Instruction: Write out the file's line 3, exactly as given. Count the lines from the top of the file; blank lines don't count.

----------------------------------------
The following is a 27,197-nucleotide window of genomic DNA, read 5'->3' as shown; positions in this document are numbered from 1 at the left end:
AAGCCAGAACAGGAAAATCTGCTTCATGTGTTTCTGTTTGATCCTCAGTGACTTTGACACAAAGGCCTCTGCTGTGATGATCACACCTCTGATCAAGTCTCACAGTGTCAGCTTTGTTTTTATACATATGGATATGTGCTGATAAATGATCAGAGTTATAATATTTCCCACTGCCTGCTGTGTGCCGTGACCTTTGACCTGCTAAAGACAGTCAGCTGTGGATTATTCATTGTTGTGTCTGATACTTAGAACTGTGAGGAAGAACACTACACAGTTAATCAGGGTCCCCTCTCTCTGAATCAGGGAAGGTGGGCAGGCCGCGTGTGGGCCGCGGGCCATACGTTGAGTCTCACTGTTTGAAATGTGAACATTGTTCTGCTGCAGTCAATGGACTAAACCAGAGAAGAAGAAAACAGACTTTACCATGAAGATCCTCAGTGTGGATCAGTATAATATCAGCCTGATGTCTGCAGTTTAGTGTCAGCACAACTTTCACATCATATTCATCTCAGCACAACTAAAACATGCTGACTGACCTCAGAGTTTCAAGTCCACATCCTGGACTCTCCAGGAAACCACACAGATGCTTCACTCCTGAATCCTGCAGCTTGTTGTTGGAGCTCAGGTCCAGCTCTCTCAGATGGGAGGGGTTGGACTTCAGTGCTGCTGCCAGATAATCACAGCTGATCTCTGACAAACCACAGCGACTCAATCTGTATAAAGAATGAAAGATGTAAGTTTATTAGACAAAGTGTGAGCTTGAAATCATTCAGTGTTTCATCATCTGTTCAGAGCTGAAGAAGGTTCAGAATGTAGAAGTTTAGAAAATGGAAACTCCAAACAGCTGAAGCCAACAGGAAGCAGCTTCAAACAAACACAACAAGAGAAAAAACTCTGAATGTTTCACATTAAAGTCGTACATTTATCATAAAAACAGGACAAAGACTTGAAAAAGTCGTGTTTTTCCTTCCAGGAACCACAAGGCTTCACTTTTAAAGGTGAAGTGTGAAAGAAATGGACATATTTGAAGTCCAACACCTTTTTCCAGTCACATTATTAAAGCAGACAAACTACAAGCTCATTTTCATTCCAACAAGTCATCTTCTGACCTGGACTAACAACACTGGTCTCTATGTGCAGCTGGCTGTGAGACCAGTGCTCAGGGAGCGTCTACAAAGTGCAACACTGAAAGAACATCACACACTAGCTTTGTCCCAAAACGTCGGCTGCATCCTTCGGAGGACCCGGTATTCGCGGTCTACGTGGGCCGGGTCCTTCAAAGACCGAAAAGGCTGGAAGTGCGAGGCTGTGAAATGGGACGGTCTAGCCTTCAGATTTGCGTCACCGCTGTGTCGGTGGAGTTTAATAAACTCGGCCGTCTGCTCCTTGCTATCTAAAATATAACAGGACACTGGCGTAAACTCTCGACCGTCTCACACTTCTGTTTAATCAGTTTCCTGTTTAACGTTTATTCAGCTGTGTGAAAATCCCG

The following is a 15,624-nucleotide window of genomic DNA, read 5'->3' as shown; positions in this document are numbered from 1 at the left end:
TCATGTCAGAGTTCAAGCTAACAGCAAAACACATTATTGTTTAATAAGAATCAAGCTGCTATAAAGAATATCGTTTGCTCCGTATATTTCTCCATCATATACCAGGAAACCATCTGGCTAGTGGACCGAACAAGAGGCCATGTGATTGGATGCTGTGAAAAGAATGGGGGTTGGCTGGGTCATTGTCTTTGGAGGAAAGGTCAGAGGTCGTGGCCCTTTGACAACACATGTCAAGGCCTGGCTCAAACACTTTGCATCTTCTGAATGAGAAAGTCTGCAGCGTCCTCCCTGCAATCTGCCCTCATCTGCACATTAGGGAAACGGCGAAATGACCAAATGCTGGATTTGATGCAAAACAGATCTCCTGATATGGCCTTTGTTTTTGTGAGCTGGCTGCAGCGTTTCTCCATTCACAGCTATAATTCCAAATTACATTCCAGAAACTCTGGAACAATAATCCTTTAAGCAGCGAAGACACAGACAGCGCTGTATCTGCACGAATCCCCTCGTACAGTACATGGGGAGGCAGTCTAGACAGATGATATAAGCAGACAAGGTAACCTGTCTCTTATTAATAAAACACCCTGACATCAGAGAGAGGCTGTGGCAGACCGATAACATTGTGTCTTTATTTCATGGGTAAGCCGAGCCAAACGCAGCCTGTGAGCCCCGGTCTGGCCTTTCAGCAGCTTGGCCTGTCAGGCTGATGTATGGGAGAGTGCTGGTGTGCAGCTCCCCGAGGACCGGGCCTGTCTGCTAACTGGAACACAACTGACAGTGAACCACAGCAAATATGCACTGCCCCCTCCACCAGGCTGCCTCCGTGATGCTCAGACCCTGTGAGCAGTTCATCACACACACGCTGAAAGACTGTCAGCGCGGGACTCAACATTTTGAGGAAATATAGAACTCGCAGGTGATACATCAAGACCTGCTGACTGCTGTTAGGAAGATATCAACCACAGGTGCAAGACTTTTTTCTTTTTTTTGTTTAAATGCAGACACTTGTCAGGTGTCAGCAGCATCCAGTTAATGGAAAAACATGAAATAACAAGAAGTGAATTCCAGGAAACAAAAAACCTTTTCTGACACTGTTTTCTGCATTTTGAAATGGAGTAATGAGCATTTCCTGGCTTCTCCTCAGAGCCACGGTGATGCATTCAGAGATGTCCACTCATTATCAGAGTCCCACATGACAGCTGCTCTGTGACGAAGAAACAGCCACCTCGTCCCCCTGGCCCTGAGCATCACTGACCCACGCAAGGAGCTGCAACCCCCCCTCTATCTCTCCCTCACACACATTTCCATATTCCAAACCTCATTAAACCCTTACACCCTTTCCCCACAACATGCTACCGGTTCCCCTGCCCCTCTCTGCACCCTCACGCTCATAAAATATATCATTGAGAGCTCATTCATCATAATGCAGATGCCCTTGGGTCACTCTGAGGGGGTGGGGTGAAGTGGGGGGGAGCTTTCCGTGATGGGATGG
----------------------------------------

The following is a 15,624-nucleotide window of genomic DNA, read 5'->3' as shown; positions in this document are numbered from 1 at the left end: